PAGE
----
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From Willem Jiang <ning.ji...@iona.com>
Subject Re: GenericApplicationContext for BusApplicationContext
Date Mon, 10 Sep 2007 07:02:23 GMT
Hi Benson ,
Please see my comments in the mail.

Benson Margulies wrote:
> Willem,
>
> Thanks for looking at this. Here are some thoughts in response.
>
> For #2, I think my code will work OK, since it will end up passing a null pointer for
the parent app context, and that should be OK. If not, I'll add code to check for a lack-of-a-context,
and then create one with no parent.
>
> For #1, you raise a question that has been on my mind.
>
> For me, when I want to run java2ws, I want to get exactly the same thing that I get when
I ask the live service for the ?wsdl URL. Well, the only way to be sure to really get exactly
the same thing is to set up the full service / endpoint, just as in the live application.

>   
I got what you want , and adding the spring configuration of the service
factory in the tool could be more a comfortable way for customer setting
up their service.
> For applications that use Spring, this would be a natural modification to what I've drafted
so far. We'd initialize an application context that contained, in fact, the user's usual beans.
>
> (When I was coding this, my idea of the next step was to allow the user to supply an
xml file of beans that could override and supplement the two trivial ones I introduced.)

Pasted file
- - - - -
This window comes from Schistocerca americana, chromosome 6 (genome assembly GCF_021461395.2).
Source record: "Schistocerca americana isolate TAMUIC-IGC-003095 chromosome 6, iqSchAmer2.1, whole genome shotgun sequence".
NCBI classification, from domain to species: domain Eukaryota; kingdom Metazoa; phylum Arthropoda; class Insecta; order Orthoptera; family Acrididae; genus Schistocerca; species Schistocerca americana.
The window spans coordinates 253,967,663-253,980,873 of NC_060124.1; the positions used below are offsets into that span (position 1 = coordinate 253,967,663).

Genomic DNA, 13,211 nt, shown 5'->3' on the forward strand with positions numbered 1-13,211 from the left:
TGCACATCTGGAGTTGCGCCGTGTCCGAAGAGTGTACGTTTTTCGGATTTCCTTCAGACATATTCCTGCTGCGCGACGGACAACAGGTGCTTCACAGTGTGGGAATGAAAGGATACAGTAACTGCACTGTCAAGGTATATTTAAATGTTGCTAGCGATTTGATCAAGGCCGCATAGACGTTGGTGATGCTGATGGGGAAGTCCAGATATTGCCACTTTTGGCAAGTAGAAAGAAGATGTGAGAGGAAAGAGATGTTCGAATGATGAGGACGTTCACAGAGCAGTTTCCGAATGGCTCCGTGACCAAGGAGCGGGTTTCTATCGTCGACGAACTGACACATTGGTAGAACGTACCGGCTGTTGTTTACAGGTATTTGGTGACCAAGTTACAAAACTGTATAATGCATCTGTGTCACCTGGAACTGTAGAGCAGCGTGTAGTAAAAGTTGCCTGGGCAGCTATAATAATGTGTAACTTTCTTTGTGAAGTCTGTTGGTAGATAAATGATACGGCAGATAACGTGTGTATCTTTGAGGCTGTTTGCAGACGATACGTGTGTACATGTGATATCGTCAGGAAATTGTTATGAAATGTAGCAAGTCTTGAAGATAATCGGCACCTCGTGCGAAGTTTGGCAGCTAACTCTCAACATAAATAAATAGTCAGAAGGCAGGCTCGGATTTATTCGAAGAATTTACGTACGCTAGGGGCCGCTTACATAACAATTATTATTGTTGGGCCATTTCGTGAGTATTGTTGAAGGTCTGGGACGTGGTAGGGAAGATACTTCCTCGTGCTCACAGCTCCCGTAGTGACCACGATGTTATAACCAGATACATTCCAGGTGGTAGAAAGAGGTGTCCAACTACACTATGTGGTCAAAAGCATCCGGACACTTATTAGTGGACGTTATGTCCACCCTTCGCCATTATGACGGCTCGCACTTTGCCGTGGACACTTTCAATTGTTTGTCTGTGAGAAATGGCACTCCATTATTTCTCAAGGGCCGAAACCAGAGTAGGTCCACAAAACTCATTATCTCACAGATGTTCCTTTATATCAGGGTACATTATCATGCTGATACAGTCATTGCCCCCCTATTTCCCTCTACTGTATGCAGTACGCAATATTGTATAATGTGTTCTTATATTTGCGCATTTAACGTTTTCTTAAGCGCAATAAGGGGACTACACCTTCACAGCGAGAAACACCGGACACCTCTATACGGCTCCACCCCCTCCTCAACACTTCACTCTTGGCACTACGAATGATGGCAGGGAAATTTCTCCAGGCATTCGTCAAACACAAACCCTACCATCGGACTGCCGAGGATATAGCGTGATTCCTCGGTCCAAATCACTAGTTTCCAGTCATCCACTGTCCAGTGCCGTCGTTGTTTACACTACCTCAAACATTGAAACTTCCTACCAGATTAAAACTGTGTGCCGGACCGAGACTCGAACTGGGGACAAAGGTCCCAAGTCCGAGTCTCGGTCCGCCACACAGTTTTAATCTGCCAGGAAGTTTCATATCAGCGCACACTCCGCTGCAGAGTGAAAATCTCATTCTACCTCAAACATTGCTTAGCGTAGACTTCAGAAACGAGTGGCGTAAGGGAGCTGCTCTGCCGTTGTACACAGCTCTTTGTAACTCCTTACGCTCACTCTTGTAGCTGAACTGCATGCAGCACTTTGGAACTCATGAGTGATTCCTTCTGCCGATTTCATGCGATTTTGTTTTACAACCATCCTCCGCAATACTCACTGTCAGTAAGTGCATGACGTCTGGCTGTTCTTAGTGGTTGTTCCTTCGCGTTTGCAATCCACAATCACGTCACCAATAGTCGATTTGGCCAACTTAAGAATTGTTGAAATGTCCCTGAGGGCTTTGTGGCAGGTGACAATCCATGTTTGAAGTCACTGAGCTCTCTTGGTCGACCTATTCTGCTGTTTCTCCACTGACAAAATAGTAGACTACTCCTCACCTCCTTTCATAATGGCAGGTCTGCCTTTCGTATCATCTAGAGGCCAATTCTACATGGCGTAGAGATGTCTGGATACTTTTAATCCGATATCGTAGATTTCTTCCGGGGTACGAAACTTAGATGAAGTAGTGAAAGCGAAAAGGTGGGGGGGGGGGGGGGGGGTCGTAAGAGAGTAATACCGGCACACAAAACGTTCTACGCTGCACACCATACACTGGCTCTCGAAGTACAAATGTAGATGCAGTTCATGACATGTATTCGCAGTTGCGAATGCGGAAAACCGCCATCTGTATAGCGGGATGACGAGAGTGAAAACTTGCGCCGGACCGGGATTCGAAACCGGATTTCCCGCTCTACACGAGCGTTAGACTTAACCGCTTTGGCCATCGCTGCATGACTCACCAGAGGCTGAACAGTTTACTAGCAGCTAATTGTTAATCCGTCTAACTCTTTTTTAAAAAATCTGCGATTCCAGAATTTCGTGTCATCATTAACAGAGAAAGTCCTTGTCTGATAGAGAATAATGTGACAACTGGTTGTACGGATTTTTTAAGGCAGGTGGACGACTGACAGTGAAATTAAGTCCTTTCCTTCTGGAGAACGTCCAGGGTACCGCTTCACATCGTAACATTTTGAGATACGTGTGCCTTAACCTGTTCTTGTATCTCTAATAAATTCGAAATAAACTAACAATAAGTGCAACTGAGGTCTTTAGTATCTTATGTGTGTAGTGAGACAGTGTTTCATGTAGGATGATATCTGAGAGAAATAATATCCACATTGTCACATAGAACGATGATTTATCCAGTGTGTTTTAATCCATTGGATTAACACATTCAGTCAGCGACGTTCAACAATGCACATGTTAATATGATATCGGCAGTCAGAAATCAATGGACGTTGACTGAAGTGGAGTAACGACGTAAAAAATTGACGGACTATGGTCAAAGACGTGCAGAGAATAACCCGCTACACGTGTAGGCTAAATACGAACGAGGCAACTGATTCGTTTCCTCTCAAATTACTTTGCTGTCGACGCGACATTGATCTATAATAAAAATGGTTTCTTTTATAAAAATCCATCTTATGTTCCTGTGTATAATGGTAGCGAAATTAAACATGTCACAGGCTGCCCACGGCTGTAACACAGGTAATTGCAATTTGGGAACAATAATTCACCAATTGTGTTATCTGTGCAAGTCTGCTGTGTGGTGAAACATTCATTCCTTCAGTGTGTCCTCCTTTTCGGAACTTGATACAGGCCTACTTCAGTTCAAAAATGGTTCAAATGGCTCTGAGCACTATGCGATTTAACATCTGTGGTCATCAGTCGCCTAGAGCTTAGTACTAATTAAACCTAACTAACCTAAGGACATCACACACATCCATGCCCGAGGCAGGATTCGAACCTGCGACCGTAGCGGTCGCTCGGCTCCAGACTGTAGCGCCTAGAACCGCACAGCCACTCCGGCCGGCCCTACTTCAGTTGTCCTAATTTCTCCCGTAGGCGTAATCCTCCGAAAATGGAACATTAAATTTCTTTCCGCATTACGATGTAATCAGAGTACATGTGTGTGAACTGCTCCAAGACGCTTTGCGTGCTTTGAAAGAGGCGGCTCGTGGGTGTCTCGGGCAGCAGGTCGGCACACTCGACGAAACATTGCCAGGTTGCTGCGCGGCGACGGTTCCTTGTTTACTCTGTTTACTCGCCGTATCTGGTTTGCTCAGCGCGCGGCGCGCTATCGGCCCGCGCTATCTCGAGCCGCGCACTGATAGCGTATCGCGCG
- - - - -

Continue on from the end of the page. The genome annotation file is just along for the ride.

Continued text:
>   
You may need pass the bean's ID or just override the service builder or
something.
> For applications that don't use Spring, I'm a bit at a loss. We could invite them to
supply a Java class that serves as a service factory. Or, and I really don't like this idea,
we could provide some other configuration language that allows them to express all the things
they can express in setting up the bus and their particular service from code.
>
> Does this line of thought make any sense to anyone else? 
>   
OK ,forget about what I mentioned of the other applications that don't
use Spring. I just want to tell you the CXF runtime would start up
without spring configuration, but it still need wire the endpiont some
where. And I am still the big Spring fan ,who like the way of wiring the
whole endpoint with Spring.
> Putting that line of thought aside for a moment ...
>
> With respect to the enum ...
>
> In the tools, we need some way to map from command-line parameters to a databinding object
(suitably configured). What if I deleted the enum and used the -databinding as a bean id?

>   
I agree.
> My design went like this: there are fundamentally a small set of data bindings (represented
by the enum) and the spring config (as extended by the user) allows their customization. If
we eliminate the enum, we say, 'there are any number of data bindings as supplied by beans,
and users can add whatever they want to the XML.'
>
> A user could have all the databinding they wanted to by just setting them up in the XML.
The factory is provided by the simple use of scope='prototype'.
>
> I'm reasoning this way: in the overall project, we don't want to impose Spring, so we
have to have a factories that can cough up things like data bindings. But in the tools, we
can just use Spring for factories.
>   
Yes , I agree.
> It wouldn't surprise me if I'm missing something important here.
>
>
>
>   

Willem.

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